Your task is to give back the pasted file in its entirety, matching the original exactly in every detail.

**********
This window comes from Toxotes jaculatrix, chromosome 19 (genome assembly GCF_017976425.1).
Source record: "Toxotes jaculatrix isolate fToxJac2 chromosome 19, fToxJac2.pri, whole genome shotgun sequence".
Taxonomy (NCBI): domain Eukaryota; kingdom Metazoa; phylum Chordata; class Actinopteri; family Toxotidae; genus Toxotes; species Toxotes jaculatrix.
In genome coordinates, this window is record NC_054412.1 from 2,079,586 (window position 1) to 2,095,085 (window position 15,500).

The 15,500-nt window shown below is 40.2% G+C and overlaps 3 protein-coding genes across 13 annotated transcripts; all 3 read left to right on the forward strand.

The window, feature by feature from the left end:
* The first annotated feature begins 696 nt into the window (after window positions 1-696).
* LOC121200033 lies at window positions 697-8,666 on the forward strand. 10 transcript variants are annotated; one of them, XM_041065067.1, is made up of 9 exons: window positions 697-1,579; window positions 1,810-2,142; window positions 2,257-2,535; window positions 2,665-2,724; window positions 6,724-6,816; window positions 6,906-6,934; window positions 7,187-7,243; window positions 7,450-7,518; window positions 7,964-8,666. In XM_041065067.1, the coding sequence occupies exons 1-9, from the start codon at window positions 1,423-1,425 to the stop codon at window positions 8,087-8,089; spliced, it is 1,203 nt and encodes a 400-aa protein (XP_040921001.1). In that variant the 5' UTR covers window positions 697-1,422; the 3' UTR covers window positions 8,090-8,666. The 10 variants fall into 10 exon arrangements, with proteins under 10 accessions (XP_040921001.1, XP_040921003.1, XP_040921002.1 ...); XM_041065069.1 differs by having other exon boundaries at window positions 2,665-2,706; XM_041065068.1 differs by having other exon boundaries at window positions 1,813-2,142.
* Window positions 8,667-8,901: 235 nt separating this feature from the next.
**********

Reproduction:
This window comes from Toxotes jaculatrix, chromosome 19 (genome assembly GCF_017976425.1).
Source record: "Toxotes jaculatrix isolate fToxJac2 chromosome 19, fToxJac2.pri, whole genome shotgun sequence".
Taxonomy (NCBI): domain Eukaryota; kingdom Metazoa; phylum Chordata; class Actinopteri; family Toxotidae; genus Toxotes; species Toxotes jaculatrix.
In genome coordinates, this window is record NC_054412.1 from 2,079,586 (window position 1) to 2,095,085 (window position 15,500).

The 15,500-nt window shown below is 40.2% G+C and overlaps 3 protein-coding genes across 13 annotated transcripts; all 3 read left to right on the forward strand.

The window, feature by feature from the left end:
* The first annotated feature begins 696 nt into the window (after window positions 1-696).
* LOC121200033 lies at window positions 697-8,666 on the forward strand. 10 transcript variants are annotated; one of them, XM_041065067.1, is made up of 9 exons: window positions 697-1,579; window positions 1,810-2,142; window positions 2,257-2,535; window positions 2,665-2,724; window positions 6,724-6,816; window positions 6,906-6,934; window positions 7,187-7,243; window positions 7,450-7,518; window positions 7,964-8,666. In XM_041065067.1, the coding sequence occupies exons 1-9, from the start codon at window positions 1,423-1,425 to the stop codon at window positions 8,087-8,089; spliced, it is 1,203 nt and encodes a 400-aa protein (XP_040921001.1). In that variant the 5' UTR covers window positions 697-1,422; the 3' UTR covers window positions 8,090-8,666. The 10 variants fall into 10 exon arrangements, with proteins under 10 accessions (XP_040921001.1, XP_040921003.1, XP_040921002.1 ...); XM_041065069.1 differs by having other exon boundaries at window positions 2,665-2,706; XM_041065068.1 differs by having other exon boundaries at window positions 1,813-2,142.
* Window positions 8,667-8,901: 235 nt separating this feature from the next.